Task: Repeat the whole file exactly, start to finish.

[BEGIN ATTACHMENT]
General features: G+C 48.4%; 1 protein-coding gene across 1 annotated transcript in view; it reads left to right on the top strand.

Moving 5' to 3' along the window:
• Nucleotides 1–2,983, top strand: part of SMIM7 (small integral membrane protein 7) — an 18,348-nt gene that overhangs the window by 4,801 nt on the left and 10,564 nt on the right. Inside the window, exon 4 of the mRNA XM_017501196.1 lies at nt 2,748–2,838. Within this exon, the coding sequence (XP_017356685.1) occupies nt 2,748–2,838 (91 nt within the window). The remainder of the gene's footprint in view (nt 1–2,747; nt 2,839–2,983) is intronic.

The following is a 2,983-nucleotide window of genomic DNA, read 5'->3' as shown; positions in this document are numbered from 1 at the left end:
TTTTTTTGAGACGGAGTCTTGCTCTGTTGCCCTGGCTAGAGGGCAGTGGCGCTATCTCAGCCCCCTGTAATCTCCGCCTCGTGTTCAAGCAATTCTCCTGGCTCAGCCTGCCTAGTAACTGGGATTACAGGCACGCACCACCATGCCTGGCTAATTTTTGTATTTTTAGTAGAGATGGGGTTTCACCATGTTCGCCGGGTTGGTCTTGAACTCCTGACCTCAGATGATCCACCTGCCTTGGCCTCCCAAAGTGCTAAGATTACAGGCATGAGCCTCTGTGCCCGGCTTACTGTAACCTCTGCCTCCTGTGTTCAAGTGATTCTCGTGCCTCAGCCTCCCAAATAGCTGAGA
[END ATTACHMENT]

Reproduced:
General features: G+C 48.4%; 1 protein-coding gene across 1 annotated transcript in view; it reads left to right on the top strand.

Moving 5' to 3' along the window:
• Nucleotides 1–2,983, top strand: part of SMIM7 (small integral membrane protein 7) — an 18,348-nt gene that overhangs the window by 4,801 nt on the left and 10,564 nt on the right. Inside the window, exon 4 of the mRNA XM_017501196.1 lies at nt 2,748–2,838. Within this exon, the coding sequence (XP_017356685.1) occupies nt 2,748–2,838 (91 nt within the window). The remainder of the gene's footprint in view (nt 1–2,747; nt 2,839–2,983) is intronic.

The following is a 2,983-nucleotide window of genomic DNA, read 5'->3' as shown; positions in this document are numbered from 1 at the left end:
TTTTTTTGAGACGGAGTCTTGCTCTGTTGCCCTGGCTAGAGGGCAGTGGCGCTATCTCAGCCCCCTGTAATCTCCGCCTCGTGTTCAAGCAATTCTCCTGGCTCAGCCTGCCTAGTAACTGGGATTACAGGCACGCACCACCATGCCTGGCTAATTTTTGTATTTTTAGTAGAGATGGGGTTTCACCATGTTCGCCGGGTTGGTCTTGAACTCCTGACCTCAGATGATCCACCTGCCTTGGCCTCCCAAAGTGCTAAGATTACAGGCATGAGCCTCTGTGCCCGGCTTACTGTAACCTCTGCCTCCTGTGTTCAAGTGATTCTCGTGCCTCAGCCTCCCAAATAGCTGAGA